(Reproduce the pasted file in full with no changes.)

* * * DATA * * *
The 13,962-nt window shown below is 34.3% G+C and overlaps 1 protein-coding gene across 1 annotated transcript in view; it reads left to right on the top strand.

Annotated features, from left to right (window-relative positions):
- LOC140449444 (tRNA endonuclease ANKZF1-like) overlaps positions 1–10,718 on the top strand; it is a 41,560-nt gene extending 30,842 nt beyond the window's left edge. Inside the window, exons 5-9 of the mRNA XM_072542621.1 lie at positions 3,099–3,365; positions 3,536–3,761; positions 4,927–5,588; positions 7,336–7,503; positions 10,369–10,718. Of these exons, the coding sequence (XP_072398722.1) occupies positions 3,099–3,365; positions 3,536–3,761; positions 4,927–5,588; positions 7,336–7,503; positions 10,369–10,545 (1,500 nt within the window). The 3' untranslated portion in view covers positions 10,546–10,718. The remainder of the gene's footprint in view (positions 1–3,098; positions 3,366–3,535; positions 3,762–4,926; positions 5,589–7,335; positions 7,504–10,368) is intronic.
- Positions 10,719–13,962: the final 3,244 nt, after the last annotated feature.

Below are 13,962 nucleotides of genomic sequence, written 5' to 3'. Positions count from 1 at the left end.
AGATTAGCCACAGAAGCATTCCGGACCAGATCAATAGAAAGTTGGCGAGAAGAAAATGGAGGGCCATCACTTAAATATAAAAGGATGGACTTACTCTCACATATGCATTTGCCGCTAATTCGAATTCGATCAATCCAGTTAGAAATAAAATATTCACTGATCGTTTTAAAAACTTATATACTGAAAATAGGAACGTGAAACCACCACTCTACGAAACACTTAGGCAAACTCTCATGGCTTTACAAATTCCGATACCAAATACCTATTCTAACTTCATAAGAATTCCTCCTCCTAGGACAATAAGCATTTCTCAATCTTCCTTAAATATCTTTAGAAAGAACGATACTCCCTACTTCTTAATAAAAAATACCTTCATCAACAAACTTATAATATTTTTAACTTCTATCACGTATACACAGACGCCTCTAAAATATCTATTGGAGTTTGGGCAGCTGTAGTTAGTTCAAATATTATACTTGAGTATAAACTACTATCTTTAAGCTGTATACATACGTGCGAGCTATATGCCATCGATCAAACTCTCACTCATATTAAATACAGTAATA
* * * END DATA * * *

The 13,962-nt window shown below is 34.3% G+C and overlaps 1 protein-coding gene across 1 annotated transcript in view; it reads left to right on the top strand.

Annotated features, from left to right (window-relative positions):
- LOC140449444 (tRNA endonuclease ANKZF1-like) overlaps positions 1–10,718 on the top strand; it is a 41,560-nt gene extending 30,842 nt beyond the window's left edge. Inside the window, exons 5-9 of the mRNA XM_072542621.1 lie at positions 3,099–3,365; positions 3,536–3,761; positions 4,927–5,588; positions 7,336–7,503; positions 10,369–10,718. Of these exons, the coding sequence (XP_072398722.1) occupies positions 3,099–3,365; positions 3,536–3,761; positions 4,927–5,588; positions 7,336–7,503; positions 10,369–10,545 (1,500 nt within the window). The 3' untranslated portion in view covers positions 10,546–10,718. The remainder of the gene's footprint in view (positions 1–3,098; positions 3,366–3,535; positions 3,762–4,926; positions 5,589–7,335; positions 7,504–10,368) is intronic.
- Positions 10,719–13,962: the final 3,244 nt, after the last annotated feature.

Below are 13,962 nucleotides of genomic sequence, written 5' to 3'. Positions count from 1 at the left end.
AGATTAGCCACAGAAGCATTCCGGACCAGATCAATAGAAAGTTGGCGAGAAGAAAATGGAGGGCCATCACTTAAATATAAAAGGATGGACTTACTCTCACATATGCATTTGCCGCTAATTCGAATTCGATCAATCCAGTTAGAAATAAAATATTCACTGATCGTTTTAAAAACTTATATACTGAAAATAGGAACGTGAAACCACCACTCTACGAAACACTTAGGCAAACTCTCATGGCTTTACAAATTCCGATACCAAATACCTATTCTAACTTCATAAGAATTCCTCCTCCTAGGACAATAAGCATTTCTCAATCTTCCTTAAATATCTTTAGAAAGAACGATACTCCCTACTTCTTAATAAAAAATACCTTCATCAACAAACTTATAATATTTTTAACTTCTATCACGTATACACAGACGCCTCTAAAATATCTATTGGAGTTTGGGCAGCTGTAGTTAGTTCAAATATTATACTTGAGTATAAACTACTATCTTTAAGCTGTATACATACGTGCGAGCTATATGCCATCGATCAAACTCTCACTCATATTAAATACAGTAATA